How to tell if you need a new website?
Hi everyone! James here and today I’ll be talking to one of my favourite topics – website features, online trends and what this says about your web presence! Read on to get familiar with some indicators that can help you decide if you need a new website.
In my career as a web developer, I’ve seen many sites desperately in need of some love – whether it be a visual refresh, new and value-adding content, a technical upgrade or a complete rebuild – and, typically, the worst sites have owners with the least awareness of the issue. That’s completely understandable. Not everyone can specialise in the world of the web.
But suppose you have a website and minimal familiarity with the tasks involved in looking after it – how can you tell if it’s time to renovate or rebuild? There are many indicators you can look for, though these will need to be evaluated in the context of your individual site. A few of the questions to ask yourself are:
Is my site ‘responsive’ (does its layout adjust to accommodate a variety of screen sizes)?
When appraising a site this is one of the things I check first. Responsiveness is becoming an industry standard and so is needed on its own merits but a lack of it can also be sign that the site hasn’t been updated recently and that there are other issues waiting to be found. Some of the reasons why responsiveness is so important include:
- Helping your clients (current and potential) to use your site on any device without complications. Research is showing that in at least 10 countries searches on mobiles now outnumber searches on desktops, so chances are a large portion of your own target market will try to find you on a small screen. Non-responsive sites generally end up ‘shrunken down’ to fit their full-size layout onto a mobile screen, resulting in an interface too small to interact with and an experience likely to drive mobile users to responsive competitor sites.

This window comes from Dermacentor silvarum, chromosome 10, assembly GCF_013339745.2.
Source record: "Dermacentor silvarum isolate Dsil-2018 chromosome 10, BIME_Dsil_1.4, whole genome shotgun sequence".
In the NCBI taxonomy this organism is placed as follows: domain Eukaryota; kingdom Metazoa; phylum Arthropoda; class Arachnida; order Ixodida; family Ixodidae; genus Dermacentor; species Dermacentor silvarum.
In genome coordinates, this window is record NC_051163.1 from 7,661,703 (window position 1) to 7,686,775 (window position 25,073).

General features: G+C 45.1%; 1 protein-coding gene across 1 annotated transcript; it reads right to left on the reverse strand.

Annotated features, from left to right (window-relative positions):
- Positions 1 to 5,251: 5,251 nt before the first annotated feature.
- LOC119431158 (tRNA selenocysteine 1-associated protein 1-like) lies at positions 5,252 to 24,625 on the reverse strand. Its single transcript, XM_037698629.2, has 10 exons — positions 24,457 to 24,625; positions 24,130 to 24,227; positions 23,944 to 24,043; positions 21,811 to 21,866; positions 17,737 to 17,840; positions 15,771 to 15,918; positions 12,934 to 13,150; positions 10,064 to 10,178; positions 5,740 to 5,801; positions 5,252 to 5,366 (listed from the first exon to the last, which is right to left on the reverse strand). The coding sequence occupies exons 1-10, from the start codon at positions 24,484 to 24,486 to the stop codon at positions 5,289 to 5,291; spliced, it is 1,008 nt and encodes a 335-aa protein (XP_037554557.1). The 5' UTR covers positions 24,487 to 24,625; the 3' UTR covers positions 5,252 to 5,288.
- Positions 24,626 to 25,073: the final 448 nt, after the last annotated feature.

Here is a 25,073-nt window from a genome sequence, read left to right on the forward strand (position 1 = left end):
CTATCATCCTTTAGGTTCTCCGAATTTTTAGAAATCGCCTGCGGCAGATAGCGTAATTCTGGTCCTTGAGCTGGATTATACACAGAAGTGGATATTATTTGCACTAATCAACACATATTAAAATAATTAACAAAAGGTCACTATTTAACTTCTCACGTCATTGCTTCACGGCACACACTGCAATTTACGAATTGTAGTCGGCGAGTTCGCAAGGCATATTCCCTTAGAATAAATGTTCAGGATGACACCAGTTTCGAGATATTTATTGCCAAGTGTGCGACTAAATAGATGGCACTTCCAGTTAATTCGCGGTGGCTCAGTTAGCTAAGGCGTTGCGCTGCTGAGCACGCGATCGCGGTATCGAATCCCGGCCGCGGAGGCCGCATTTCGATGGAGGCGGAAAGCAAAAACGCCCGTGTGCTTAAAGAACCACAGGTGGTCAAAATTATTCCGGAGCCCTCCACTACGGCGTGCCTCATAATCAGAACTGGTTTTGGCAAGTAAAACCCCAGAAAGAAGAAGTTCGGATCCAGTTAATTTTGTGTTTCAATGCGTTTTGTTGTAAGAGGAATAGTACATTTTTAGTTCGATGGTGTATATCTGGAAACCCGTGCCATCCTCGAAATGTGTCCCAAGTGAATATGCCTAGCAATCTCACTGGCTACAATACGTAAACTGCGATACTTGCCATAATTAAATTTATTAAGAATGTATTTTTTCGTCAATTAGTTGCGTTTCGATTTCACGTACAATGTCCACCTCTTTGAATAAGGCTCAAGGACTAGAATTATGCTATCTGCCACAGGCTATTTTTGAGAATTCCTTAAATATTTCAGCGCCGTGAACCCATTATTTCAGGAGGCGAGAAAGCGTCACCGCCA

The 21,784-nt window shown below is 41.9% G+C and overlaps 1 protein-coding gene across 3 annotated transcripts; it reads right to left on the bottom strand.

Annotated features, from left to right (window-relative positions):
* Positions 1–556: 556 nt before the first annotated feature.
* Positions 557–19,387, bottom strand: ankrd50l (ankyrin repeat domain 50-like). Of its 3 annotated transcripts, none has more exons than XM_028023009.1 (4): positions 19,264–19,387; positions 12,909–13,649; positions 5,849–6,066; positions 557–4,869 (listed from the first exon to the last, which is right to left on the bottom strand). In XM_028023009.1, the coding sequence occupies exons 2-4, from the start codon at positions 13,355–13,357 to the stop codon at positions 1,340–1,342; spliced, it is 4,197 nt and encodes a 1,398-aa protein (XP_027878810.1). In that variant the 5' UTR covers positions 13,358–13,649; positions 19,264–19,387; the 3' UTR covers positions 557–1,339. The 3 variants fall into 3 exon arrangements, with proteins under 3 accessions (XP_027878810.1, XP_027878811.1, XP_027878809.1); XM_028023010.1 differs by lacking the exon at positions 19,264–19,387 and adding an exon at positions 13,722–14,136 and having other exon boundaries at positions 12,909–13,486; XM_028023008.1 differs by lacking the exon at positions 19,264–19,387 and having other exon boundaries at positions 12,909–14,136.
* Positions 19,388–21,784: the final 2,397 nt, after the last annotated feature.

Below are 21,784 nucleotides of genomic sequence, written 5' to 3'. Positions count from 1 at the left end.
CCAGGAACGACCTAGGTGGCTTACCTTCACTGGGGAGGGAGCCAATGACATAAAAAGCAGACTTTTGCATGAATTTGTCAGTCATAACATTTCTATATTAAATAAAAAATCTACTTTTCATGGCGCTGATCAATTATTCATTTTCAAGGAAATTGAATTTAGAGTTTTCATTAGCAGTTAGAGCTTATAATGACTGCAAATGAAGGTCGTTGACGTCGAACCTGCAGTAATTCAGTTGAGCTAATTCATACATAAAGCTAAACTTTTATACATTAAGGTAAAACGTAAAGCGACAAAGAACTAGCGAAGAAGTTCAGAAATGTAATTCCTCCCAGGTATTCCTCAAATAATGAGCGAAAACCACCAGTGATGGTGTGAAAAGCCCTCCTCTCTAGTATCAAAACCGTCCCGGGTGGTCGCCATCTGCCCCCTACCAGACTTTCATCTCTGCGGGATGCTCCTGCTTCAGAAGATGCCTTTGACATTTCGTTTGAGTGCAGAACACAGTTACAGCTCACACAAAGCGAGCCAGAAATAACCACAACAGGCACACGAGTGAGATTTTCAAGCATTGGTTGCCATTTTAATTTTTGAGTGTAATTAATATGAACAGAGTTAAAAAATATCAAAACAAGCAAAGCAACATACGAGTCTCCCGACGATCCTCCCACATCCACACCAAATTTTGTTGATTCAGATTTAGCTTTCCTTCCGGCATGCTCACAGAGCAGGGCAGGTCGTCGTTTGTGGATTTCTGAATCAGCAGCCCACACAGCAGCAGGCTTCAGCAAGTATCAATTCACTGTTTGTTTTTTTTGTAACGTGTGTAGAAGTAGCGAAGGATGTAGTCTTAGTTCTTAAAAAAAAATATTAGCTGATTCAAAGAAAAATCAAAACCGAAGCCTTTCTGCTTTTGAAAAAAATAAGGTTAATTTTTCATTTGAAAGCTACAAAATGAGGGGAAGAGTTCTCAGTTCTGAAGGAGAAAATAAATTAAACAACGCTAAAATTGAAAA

- Boosting Google rankings. Google can detect how a site handles small screens and has said that, for searches performed on mobile devices, it lists responsive sites over similarly ranked non-responsive sites.
- It’s expected. Responsiveness is spreading. For new sites and those keeping up with the times online, it’s simply standard. Miss out on joining this trend and your site (and consequently your brand/company) may appear out of touch and unprofessional.
So how do I know if my site is responsive?
- Have a look at your site on a mobile device – if your site looks the same as on a regular desktop view but smaller (so you can’t read the text or easily push buttons with your finger), it’s probably not responsive.
- View in a desktop browser but shrink the window width-ways to make it very skinny. As above, if the site looks the same in ‘skinny view’ as it did in the full-sized browser window, it’s probably not responsive. Another indicator in this test is the presence of a horizontal scrollbar – if you see that, your site is almost certainly not responsive.
- Change from portrait to landscape mode and back again on your mobile device/ dramatically change the width on your desktop browser/ compare your site on a mobile to your site on a desktop – if your site looks the same but scaled up/down on the different views, it’s not responsive.
Is my site visually up-to-date?